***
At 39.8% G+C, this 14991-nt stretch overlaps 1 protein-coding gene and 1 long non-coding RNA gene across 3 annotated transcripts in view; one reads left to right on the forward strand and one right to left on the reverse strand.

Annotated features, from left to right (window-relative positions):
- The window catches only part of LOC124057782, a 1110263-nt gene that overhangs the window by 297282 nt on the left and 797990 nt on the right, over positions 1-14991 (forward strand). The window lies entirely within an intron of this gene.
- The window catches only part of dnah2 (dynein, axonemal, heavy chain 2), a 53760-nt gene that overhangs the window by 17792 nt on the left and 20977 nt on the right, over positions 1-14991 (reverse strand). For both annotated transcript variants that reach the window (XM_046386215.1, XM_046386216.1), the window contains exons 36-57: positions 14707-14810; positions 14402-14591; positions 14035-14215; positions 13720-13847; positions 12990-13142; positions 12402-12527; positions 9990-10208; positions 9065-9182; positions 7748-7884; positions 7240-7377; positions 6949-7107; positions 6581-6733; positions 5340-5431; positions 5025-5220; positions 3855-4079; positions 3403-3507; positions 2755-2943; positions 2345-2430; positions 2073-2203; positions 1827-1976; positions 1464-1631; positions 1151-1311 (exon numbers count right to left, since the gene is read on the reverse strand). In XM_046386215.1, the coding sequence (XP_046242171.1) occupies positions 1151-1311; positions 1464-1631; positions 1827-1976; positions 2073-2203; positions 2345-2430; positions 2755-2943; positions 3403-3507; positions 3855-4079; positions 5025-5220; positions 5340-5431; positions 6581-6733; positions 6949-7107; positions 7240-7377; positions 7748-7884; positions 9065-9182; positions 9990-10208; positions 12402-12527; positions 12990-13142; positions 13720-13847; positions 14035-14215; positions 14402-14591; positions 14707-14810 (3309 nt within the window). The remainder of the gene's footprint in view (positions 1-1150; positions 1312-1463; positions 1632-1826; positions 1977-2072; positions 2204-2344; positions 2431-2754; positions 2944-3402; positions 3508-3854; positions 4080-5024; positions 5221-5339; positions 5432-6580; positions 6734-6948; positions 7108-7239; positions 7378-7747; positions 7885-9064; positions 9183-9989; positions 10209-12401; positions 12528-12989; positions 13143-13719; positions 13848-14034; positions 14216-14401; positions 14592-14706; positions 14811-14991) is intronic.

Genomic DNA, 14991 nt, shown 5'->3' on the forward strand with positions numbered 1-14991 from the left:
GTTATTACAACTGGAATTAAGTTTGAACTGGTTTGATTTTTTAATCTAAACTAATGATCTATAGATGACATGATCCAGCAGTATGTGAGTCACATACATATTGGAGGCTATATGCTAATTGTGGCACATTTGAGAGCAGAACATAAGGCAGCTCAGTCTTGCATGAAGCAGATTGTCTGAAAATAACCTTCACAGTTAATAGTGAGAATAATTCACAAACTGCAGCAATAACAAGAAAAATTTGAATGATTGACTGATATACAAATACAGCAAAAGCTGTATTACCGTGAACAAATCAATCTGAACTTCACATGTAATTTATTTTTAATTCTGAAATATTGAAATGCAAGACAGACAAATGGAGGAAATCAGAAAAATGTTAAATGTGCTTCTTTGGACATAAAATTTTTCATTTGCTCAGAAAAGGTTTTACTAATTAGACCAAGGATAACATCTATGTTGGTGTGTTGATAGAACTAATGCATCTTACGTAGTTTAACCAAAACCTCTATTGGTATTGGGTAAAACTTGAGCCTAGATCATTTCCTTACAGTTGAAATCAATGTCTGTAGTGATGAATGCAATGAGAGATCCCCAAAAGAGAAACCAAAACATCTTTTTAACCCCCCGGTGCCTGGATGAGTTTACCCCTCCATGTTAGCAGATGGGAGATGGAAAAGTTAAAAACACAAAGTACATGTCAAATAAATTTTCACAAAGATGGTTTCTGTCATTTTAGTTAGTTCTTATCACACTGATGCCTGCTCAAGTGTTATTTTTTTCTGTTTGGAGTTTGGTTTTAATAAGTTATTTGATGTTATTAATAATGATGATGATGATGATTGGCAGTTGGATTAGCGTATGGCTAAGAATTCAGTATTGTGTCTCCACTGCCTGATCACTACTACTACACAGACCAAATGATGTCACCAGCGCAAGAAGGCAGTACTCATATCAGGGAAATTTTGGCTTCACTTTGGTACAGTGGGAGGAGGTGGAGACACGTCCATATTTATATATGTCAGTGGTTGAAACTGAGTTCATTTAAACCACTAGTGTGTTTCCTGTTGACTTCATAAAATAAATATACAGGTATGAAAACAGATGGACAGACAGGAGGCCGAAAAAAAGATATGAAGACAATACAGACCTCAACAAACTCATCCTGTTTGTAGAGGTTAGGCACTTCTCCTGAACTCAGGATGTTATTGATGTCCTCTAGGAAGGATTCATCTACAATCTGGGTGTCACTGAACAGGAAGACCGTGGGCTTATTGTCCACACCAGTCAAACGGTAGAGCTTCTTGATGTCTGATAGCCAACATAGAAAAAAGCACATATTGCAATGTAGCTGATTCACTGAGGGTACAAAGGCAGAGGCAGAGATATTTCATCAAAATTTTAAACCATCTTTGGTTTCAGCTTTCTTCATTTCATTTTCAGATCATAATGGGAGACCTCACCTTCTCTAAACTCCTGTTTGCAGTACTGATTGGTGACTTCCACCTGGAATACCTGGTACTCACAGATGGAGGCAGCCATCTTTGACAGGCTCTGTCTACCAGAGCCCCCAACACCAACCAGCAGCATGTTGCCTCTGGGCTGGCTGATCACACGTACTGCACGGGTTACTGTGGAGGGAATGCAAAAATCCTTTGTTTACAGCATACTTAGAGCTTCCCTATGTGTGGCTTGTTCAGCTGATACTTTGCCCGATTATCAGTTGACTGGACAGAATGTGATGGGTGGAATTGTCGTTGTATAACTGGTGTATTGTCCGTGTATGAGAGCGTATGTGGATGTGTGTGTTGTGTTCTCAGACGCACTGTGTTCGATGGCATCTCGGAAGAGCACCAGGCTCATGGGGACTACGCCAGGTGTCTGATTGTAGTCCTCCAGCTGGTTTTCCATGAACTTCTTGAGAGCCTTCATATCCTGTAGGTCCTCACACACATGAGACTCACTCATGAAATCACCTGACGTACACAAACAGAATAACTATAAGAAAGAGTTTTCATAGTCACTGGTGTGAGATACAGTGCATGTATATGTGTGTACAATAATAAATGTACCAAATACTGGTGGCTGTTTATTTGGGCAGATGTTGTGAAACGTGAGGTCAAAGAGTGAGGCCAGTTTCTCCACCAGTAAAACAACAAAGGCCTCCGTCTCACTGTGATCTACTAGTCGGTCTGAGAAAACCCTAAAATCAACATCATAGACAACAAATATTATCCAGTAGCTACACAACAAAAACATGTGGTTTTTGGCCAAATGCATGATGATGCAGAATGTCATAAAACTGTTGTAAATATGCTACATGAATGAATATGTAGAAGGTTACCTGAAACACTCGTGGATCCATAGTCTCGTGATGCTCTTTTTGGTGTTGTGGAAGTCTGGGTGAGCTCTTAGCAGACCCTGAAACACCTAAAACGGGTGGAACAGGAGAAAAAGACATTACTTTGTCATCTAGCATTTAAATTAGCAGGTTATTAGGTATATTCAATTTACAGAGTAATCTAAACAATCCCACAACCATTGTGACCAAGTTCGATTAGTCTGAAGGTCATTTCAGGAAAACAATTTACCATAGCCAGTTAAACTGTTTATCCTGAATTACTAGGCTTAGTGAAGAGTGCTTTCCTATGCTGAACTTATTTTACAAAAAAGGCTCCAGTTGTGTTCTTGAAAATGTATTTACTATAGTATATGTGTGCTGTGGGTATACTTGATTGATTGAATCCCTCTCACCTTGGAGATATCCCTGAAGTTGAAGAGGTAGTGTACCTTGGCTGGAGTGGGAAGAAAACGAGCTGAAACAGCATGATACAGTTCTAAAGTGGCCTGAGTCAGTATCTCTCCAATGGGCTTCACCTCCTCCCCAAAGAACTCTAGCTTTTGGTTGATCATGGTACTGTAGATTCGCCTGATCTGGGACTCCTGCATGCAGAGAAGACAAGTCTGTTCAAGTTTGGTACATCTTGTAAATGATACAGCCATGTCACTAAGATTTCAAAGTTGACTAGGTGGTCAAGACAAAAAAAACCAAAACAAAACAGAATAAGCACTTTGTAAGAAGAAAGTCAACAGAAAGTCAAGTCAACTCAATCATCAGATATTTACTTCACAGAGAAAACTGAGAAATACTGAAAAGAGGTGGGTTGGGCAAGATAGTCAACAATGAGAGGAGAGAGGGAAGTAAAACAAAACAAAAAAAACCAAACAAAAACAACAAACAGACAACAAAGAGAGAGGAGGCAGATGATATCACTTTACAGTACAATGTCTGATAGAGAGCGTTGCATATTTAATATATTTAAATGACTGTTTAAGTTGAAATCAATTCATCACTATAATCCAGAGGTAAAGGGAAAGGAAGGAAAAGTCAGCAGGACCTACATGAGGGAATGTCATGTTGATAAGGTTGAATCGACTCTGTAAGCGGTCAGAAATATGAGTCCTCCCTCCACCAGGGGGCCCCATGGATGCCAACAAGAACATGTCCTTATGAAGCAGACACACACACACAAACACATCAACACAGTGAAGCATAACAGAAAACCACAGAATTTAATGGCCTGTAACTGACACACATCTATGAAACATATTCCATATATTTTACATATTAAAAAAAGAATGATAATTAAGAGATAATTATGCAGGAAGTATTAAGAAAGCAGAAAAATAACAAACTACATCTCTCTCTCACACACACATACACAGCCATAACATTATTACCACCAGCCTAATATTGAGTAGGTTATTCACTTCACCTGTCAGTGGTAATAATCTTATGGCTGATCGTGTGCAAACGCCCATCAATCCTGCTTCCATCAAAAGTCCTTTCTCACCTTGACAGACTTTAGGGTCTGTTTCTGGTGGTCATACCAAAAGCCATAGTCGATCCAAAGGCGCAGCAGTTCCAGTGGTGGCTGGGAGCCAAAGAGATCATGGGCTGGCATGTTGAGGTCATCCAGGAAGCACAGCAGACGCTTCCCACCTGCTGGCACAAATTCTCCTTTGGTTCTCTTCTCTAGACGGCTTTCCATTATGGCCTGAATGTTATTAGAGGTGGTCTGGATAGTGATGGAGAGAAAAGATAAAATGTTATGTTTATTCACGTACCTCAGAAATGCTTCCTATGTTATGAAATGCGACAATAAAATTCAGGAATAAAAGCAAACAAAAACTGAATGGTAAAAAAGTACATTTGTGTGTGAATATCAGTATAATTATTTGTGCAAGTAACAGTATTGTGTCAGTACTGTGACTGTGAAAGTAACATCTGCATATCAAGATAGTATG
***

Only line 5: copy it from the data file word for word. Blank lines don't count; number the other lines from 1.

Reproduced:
Genomic DNA, 14991 nt, shown 5'->3' on the forward strand with positions numbered 1-14991 from the left: